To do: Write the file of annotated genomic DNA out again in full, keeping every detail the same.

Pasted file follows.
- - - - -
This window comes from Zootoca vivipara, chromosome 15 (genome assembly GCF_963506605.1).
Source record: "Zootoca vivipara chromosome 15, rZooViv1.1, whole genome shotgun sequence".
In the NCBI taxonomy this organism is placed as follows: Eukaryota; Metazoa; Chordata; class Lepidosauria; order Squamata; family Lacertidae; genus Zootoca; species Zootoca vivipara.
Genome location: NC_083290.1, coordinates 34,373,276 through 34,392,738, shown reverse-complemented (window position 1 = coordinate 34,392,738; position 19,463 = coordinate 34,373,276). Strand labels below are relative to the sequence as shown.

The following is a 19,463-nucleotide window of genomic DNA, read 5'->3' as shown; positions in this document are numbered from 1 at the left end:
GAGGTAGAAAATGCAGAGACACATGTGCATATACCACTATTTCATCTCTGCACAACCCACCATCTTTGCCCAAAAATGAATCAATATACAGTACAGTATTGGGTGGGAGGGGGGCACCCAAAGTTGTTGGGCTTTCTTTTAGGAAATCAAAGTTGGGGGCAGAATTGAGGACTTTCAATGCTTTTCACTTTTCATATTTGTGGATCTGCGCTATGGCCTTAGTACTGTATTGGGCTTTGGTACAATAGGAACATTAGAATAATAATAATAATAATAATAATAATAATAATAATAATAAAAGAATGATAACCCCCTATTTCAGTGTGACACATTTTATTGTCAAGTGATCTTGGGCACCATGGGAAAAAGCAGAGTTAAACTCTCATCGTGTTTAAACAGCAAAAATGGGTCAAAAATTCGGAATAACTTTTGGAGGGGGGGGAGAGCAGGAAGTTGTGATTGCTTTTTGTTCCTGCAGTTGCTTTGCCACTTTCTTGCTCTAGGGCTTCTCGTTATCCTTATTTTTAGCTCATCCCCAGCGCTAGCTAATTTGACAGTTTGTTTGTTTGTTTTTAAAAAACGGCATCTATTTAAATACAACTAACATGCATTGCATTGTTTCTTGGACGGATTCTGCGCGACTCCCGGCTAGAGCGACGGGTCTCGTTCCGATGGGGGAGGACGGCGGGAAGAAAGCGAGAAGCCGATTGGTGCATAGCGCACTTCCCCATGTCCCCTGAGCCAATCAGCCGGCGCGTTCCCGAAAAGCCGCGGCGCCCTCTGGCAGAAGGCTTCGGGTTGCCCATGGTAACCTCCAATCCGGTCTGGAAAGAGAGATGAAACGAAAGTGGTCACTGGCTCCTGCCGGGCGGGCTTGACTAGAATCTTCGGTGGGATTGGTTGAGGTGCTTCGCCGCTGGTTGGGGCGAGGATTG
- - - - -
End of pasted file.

This window comes from Zootoca vivipara, chromosome 15 (genome assembly GCF_963506605.1).
Source record: "Zootoca vivipara chromosome 15, rZooViv1.1, whole genome shotgun sequence".
In the NCBI taxonomy this organism is placed as follows: Eukaryota; Metazoa; Chordata; class Lepidosauria; order Squamata; family Lacertidae; genus Zootoca; species Zootoca vivipara.
Genome location: NC_083290.1, coordinates 34,373,276 through 34,392,738, shown reverse-complemented (window position 1 = coordinate 34,392,738; position 19,463 = coordinate 34,373,276). Strand labels below are relative to the sequence as shown.

The following is a 19,463-nucleotide window of genomic DNA, read 5'->3' as shown; positions in this document are numbered from 1 at the left end:
GAGGTAGAAAATGCAGAGACACATGTGCATATACCACTATTTCATCTCTGCACAACCCACCATCTTTGCCCAAAAATGAATCAATATACAGTACAGTATTGGGTGGGAGGGGGGCACCCAAAGTTGTTGGGCTTTCTTTTAGGAAATCAAAGTTGGGGGCAGAATTGAGGACTTTCAATGCTTTTCACTTTTCATATTTGTGGATCTGCGCTATGGCCTTAGTACTGTATTGGGCTTTGGTACAATAGGAACATTAGAATAATAATAATAATAATAATAATAATAATAATAATAATAAAAGAATGATAACCCCCTATTTCAGTGTGACACATTTTATTGTCAAGTGATCTTGGGCACCATGGGAAAAAGCAGAGTTAAACTCTCATCGTGTTTAAACAGCAAAAATGGGTCAAAAATTCGGAATAACTTTTGGAGGGGGGGGAGAGCAGGAAGTTGTGATTGCTTTTTGTTCCTGCAGTTGCTTTGCCACTTTCTTGCTCTAGGGCTTCTCGTTATCCTTATTTTTAGCTCATCCCCAGCGCTAGCTAATTTGACAGTTTGTTTGTTTGTTTTTAAAAAACGGCATCTATTTAAATACAACTAACATGCATTGCATTGTTTCTTGGACGGATTCTGCGCGACTCCCGGCTAGAGCGACGGGTCTCGTTCCGATGGGGGAGGACGGCGGGAAGAAAGCGAGAAGCCGATTGGTGCATAGCGCACTTCCCCATGTCCCCTGAGCCAATCAGCCGGCGCGTTCCCGAAAAGCCGCGGCGCCCTCTGGCAGAAGGCTTCGGGTTGCCCATGGTAACCTCCAATCCGGTCTGGAAAGAGAGATGAAACGAAAGTGGTCACTGGCTCCTGCCGGGCGGGCTTGACTAGAATCTTCGGTGGGATTGGTTGAGGTGCTTCGCCGCTGGTTGGGGCGAGGATTG